Wednesday, January 21, 2015

RFPs: Demystify the Process and Win Business Without Losing Money

A doctor will not prescribe medication for you without an examination and subsequent diagnosis.

A mechanic will not order parts for your vehicle without first examining the car and diagnosing the problem.

We in the meetings and event worlds are not doctors. Life and death are not within the scope of our responsibilities. Nor are we mechanics that fix vehicles.

Or are we? We are responsible for the health and well-being of corporate messaging. We are often responsible for fixing a corporate problem with well though out and strategic events. Yet as event professionals we are often expected to respond to an RFP or even a first meeting with a complete proposal, renderings, descriptives and the like.

Provocative thought, isn't it? Is our industry taken so lightly that we are not allowed to think and plan, diagnose and solve?

An informal Special Events magazine poll revealed that event design and production companies spend from $12,000-$15,000 responding to a client's Request for Proposal. Many of my event planning and production associates agree that the cost of responding to RFPs has gone up over the last few years. I know in my own business that the cost has probably tripled at least primarily because my company is going after larger jobs.

Increased competition has also forced everyone to take it over the top spending more time researching, analyzing, diagnosing and creating our responses in order to be pertinent. Long gone are the days when we can take Proposal B-13 out of the archives and re-purpose it for a new client. So with an in-depth proposal as the goal we have to hire additional freelance creative staff, and design intricate floor plans and renderings, often even create film, to assure that our clients get our vision.

To double the pressure on all of us, clients want detail, detail, detail, including our financial statements as part of it all. [Translated: Our accountant needs to do double-time.) And, clients want it right now! Immediately.

The Catch 22 with extensive detail is that most RFPs also ask for subcontractor information. Along with that, you might find what I call the latest and greatest: Clients require they have the right to use your ideas, renderings, et al, at will. Oh, and guess what? Before they consider you, you must sign and agree to that nifty clause. If a client is merely window-shopping, where does that leave you?

Spending a lot of money with no clue what you are doing and why is my answer to that question. Why do you want to do that?

It would be sheer luck if you could win a bid before you fully understood the needs and goals of your client and this very specific project. Submit a capabilities document? Of course. It's not your capabilities that are changing. It's the specific client and their specific needs that are unique.

The Solutions

The perfect solution to all of the issues outlined above is to charge for your proposal. Most of the companies you are dealing with have R&D departments. They are paid for their time. An architect does not design a building for you without charging for his time, does he? This is particularly effective if you know someone is trolling for bids. At the very least, it might keep the competition limited to three instead of 23 bids. Explain to the prospective client that the cost will be refunded upon the signing of a contract (i.e. applied to the job). Admittedly very few clients will allow for this, but it's worth a try.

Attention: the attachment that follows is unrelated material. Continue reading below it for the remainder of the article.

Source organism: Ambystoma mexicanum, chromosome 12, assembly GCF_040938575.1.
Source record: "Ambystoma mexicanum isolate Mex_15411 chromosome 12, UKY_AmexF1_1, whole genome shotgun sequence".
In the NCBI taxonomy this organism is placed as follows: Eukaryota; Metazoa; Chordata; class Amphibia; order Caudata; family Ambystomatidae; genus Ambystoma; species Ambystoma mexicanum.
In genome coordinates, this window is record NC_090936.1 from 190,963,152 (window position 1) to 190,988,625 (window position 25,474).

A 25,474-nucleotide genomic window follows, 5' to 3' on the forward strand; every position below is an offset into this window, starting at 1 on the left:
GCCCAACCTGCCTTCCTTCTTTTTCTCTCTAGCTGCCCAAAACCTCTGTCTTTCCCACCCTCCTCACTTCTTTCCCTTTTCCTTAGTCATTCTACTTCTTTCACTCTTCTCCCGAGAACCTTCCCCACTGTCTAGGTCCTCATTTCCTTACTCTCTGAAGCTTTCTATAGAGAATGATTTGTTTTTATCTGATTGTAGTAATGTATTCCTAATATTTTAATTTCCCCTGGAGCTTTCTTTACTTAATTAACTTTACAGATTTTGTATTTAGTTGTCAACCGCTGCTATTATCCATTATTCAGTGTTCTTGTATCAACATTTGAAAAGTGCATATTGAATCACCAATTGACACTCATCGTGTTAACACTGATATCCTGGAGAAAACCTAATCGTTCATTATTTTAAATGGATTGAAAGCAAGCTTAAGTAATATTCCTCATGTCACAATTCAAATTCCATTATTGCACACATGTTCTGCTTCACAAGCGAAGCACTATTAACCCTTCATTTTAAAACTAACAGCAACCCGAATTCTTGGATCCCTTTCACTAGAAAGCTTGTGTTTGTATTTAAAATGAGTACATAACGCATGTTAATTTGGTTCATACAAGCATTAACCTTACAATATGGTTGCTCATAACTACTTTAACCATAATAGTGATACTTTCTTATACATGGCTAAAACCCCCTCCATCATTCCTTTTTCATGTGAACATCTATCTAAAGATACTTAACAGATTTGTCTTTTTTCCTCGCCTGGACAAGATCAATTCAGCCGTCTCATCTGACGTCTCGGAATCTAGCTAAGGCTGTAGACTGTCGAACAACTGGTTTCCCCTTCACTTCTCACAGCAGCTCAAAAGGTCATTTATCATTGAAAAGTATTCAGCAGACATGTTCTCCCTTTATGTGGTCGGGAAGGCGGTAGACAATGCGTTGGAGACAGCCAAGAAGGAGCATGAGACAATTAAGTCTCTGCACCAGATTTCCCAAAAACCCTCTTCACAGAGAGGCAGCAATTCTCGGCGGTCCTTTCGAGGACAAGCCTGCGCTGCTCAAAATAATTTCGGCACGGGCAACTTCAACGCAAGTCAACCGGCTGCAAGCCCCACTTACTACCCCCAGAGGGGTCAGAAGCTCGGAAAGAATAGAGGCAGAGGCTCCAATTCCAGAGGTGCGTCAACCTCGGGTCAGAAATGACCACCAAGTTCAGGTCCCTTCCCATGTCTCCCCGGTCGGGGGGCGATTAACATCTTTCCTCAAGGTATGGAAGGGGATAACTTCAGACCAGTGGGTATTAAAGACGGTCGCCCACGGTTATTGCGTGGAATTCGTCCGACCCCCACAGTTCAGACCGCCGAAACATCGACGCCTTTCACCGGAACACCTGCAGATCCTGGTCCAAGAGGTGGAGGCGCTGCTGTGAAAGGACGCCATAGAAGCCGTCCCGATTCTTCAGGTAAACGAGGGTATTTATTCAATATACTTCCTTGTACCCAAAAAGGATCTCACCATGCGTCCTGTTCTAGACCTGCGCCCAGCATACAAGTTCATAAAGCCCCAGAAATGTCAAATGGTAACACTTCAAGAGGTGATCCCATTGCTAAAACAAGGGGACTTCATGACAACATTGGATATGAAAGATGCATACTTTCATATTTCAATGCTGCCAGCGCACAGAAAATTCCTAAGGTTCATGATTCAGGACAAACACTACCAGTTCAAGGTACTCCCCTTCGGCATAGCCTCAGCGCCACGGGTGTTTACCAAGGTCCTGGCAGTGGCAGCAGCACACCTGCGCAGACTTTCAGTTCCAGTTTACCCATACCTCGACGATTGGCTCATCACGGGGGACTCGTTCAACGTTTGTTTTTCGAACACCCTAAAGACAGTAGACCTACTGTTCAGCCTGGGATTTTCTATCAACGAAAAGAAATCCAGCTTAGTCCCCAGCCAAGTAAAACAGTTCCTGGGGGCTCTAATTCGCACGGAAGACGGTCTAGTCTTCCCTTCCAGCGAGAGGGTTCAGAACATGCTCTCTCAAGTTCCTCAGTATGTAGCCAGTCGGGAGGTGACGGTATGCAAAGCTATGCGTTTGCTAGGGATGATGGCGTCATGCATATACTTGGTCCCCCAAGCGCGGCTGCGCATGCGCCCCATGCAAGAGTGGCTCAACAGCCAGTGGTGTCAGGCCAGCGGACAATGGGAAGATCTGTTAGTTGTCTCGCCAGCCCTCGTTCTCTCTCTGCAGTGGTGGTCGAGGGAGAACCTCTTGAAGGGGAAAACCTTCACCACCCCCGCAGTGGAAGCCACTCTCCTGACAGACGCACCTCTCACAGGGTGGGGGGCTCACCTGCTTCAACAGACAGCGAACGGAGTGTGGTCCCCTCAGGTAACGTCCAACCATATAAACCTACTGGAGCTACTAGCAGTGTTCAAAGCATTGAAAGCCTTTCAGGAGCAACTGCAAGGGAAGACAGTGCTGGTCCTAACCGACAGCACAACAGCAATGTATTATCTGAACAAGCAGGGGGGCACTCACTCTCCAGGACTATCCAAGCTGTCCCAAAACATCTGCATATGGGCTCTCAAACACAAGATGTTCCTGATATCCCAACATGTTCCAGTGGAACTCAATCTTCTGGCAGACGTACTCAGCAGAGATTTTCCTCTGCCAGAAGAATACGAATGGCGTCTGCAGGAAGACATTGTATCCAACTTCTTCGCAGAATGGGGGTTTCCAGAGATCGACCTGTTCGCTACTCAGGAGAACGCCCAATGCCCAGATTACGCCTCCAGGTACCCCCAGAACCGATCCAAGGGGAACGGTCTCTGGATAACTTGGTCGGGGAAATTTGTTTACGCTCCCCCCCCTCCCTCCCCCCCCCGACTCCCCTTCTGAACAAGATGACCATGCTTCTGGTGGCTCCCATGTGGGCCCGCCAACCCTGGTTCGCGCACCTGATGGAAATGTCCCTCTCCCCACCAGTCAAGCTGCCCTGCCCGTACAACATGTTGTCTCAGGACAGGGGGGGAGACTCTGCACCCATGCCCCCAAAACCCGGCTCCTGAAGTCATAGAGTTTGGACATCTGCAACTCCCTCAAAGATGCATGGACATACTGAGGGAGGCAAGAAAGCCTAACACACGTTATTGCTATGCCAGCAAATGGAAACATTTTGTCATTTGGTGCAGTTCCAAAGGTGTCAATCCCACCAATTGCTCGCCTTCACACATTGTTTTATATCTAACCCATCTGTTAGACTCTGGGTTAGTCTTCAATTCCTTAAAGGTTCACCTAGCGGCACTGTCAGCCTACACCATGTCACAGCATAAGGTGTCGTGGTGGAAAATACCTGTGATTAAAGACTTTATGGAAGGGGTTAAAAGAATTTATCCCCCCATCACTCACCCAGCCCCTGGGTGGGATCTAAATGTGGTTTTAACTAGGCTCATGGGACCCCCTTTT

What you can always do is have clients sign an agreement not to use any part of your proposal if the job is awarded to another company. Do this before you hand over the proposal. Using your ideas is theft. (This will put a stop to the practice of being handed a proposal from a competitor and asked to price it out against them.)

These two practices will give your proposals far more perceived value. And, just think, if this became an industry practice, all the above problems would be solved. Consider it. I'd love for you to share your thoughts on it with me via

Andrea Michaels is the president of multiple award-winning Extraordinary Events EE just took home its 39th Special Events magazine Gala Award. Andrea was presented with the Steve Kemble Leadership Award during The Special Event, adding to numerous personal honors, including the Pillar of the Industry Gala and the Event Solution Hall of Fame awards. She is the author of Reflections of a Successful Wallflower - Lessons in Business; Lessons in Life and co-author of a number of other business books.

1 comment:

  1. Amazing post dear!! I also want to become an event planner and want to start my own event planning firm. Your tips will help me a lot in setting up the business. If you have specific knowledge about starting an event planning business then please share here for me!